Twenty years of Last Action Hero, reality TV hoaxer, whistleblower heroics and more
- The film Last Action Hero opened twenty years ago today. I saw the movie in theaters and loved it as a child. Having been a fan of Terminator 2 (which came out a few years earlier) Last Action Hero elaborated on the boyhood fantasy of having your own personal Ah-nuld, just like John Connor and his robot pal. Over the years I developed an all new appreciation for the film as an original and endearing work of metafiction. To mark the anniversary Calcum Marsh at Esquire posted this piece about why the movie is "better than you remember":
And even better is the film's conception of movie morality, which it twists into a biting satirical treatise: Rather than suggest, once the fictional characters break free into the real world, that reality has rules and consequences that the film world doesn't, Last Action Hero does just the opposite, serving up hard truths about the uncaring streets of modern-day New York. "In this world," observes a villain named Benedict (Charles Dance), "bad guys can win" — a point he summarily proves by shooting a local mechanic in cold blood, loudly announcing the murder and looking disappointed when he hears no screams or sirens. Last Action Hero suggests that while the movies may seem like heedless spectacles, it's the moral chaos of our own world that's really dire. That's quite a thesis for a comedy made for kids.
- This fascinating LA Weekly article details one man's "reality TV racket":
What the host didn't know is that K.T. was actually 31-year-old Ken Tarr, a budding mastermind of the reality TV hoax. Over the past five months, working out of his modest Los Angeles apartment, Tarr had talked his way onto eight different shows taped in five different cities — each time cloaked in a different persona. He'd become a dissonant saboteur in the machinery of sleaze that sprawls across our televisions.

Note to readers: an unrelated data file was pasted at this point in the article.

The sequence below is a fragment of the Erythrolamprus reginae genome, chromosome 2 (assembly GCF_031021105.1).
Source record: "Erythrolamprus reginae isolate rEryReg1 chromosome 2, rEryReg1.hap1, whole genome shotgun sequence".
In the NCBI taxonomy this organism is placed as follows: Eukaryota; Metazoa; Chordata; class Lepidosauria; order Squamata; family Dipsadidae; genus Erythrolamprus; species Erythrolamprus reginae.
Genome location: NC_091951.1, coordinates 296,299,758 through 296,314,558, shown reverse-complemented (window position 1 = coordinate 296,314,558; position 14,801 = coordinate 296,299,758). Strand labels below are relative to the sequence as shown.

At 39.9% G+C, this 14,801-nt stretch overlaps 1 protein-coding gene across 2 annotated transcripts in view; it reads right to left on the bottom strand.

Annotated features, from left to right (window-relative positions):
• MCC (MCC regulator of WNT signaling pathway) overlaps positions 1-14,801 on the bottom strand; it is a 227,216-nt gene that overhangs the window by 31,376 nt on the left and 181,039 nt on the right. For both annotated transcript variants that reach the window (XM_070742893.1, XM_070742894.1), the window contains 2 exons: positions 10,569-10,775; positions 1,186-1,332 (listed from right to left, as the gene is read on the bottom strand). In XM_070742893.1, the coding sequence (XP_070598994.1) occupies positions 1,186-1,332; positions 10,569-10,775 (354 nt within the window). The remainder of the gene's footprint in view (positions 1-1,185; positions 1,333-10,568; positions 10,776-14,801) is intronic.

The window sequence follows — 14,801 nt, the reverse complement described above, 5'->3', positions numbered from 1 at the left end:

- Writing for CNN, Douglas Rushkoff declares NSA whistleblower Edward Snowden a "hero":
We all know the feeling of surrendering to the embedded biases of our devices. We let our cell phones ping us every time there's an incoming message and check our e-mail even when we'd best pay attention to what's going on around us in the real world. We text while driving. Likewise, without conscious restraint, government agencies can't help but let the growing power of big data draw them into ever more invasive forms of surveillance on a population whose members simply must include those who intend harm on the rest. This is just how everything runs when it's left on "default" settings.
- Lastly, Space.com has posted this fantastic infographic looking at 2001: A Space Odyssey.
The spaceships of 2001 were designed by Frederick I. Ordway III, chief science adviser; Harry Lange, illustrator and concept artist (who later would design spaceship interiors for "Star Wars") and Tony Masters, production designer on "Lawrence of Arabia," "Dune" and other films. Real-life spacecraft contractors including IBM, Honeywell, RCA and General Electric were consulted for their predictions of the technology of 35 years in the future.